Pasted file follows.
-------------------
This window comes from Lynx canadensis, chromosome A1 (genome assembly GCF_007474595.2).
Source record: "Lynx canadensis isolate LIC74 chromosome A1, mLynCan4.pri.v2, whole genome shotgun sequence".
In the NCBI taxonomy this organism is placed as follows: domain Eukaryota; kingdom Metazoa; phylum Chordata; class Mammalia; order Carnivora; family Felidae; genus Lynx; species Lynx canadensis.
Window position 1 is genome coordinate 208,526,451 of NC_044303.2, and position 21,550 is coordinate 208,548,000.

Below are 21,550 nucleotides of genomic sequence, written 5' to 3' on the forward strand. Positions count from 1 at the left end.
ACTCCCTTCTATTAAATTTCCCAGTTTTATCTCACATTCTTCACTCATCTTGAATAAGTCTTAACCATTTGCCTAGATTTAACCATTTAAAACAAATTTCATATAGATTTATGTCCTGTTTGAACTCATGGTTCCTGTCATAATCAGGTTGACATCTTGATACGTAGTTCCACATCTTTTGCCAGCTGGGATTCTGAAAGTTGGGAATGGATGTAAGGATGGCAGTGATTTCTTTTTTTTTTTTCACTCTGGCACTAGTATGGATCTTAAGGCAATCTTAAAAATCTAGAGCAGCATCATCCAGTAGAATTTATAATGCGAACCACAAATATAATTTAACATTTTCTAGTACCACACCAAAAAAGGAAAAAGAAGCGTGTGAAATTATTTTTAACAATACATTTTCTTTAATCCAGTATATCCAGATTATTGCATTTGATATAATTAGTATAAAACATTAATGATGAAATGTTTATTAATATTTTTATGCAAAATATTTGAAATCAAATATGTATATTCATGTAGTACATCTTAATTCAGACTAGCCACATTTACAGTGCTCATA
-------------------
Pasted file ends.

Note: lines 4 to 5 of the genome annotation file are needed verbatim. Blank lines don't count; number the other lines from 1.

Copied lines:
Window position 1 is genome coordinate 208,526,451 of NC_044303.2, and position 21,550 is coordinate 208,548,000.

Below are 21,550 nucleotides of genomic sequence, written 5' to 3' on the forward strand. Positions count from 1 at the left end.